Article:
• AM, SSB, CW, FM-N and FM-W (mono and stereo) de-modulators.
  • Recording and playing back audio to/from WAV file.
  • Recording and playing back raw baseband data.
  • Streaming audio output over UDP.

GQRX comes with Kali Linux repository so we just need to apply following command on our terminal to install it:

sudo apt install gqrx-sdr -y

In the following screenshot we can see that gqrx is already installed on our system. The installation process will take some time depending on our system performance and internet speed.

GQRX installed on Kali Linux

Now we can just run the gqrx command on our terminal to start the gqrx.

gqrx

For the very first time we are running gqrx we got a configuration window. In the following screenshot we shows our working settings (mostly default).

gqrx first time configuration

After clicking on "OK" we will be in the gqrx main screen, In the following screenshot we can see that we had successfully running GQRX on our Kali Linux system.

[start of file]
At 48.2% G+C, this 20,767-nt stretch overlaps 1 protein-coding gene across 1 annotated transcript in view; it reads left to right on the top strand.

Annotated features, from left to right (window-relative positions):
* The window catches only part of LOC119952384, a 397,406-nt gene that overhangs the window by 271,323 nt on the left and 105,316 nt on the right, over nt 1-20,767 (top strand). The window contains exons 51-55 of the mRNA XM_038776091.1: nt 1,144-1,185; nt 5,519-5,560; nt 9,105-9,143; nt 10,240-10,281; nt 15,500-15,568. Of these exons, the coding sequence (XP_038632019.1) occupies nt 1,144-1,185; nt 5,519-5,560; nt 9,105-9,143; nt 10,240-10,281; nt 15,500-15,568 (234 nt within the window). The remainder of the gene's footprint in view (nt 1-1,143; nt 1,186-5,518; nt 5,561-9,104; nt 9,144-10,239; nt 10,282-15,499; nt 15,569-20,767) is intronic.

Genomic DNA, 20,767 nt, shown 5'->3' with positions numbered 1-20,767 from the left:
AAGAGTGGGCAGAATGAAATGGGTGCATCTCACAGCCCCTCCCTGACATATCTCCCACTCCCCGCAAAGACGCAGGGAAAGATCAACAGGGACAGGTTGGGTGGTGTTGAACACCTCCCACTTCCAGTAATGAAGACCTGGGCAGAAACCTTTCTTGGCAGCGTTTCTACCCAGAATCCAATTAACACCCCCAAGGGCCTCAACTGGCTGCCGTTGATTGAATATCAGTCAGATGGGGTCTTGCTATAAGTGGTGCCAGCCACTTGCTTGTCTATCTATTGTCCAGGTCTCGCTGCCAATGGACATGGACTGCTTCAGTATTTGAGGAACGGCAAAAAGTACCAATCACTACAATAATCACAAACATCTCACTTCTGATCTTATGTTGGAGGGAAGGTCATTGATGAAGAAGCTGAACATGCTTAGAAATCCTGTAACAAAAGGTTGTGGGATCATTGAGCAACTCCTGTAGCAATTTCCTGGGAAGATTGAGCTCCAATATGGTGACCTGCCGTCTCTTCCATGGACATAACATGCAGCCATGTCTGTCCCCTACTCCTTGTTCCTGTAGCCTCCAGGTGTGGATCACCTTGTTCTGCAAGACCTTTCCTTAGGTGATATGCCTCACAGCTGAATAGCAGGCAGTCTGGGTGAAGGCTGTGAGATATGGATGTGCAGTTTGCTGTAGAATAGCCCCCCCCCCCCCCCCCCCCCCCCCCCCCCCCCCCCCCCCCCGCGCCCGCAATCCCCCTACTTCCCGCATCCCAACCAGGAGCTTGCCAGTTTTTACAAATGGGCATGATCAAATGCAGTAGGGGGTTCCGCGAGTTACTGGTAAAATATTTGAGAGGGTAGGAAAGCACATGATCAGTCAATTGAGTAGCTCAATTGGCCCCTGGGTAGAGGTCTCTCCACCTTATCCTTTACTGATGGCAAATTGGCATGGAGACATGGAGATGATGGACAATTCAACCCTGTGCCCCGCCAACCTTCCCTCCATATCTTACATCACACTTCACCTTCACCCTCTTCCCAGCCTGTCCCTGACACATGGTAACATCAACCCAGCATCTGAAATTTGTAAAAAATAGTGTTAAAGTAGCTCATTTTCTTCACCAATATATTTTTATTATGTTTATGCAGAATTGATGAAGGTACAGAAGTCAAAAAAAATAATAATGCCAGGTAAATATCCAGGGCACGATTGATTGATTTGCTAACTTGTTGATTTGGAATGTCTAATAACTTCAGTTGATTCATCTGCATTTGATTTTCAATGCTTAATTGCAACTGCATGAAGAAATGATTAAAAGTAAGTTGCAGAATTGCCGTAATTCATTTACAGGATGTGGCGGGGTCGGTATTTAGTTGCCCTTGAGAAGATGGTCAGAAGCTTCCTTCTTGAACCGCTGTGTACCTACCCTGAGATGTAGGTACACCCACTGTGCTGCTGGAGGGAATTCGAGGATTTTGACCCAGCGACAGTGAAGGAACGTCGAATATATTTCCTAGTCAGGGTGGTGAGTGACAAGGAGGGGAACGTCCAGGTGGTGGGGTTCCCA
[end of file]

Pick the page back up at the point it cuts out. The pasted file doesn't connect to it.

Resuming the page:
running GQRX on Kali Linux

We can see the interface. On the Top left corner we can see the Play button (▶) which can be used to play and pause. In the left-hand side we can see the Receiver options box, where we can set various type of settings, like Frequency, width, mode etc.

Tuning FM Stations on Kali Linux

Let we set the frequency to our local FM Radio station. Here we need to remember one thing as we told previously that commercial radio stations only can use 88 to 108 MHZ. Here we can put the frequencies on KHz.

That means we need to x100 on our MHz frequencies to make it KHz. A simple math. If our local radio station transmitting frequency on 91.5 that means it;s in MHz we need to make it 91500 KHz, and set it to our Frequency on Receiver Options. Then we need to click on the Play ▶ Button. We also need to set the mode to WFM (mono/stereo which sounds good). Now we can listen our radio as we can see in the following screenshot:

listing radio on Kali Linux
Listening can't be captured on a image but we can see the clear radio signals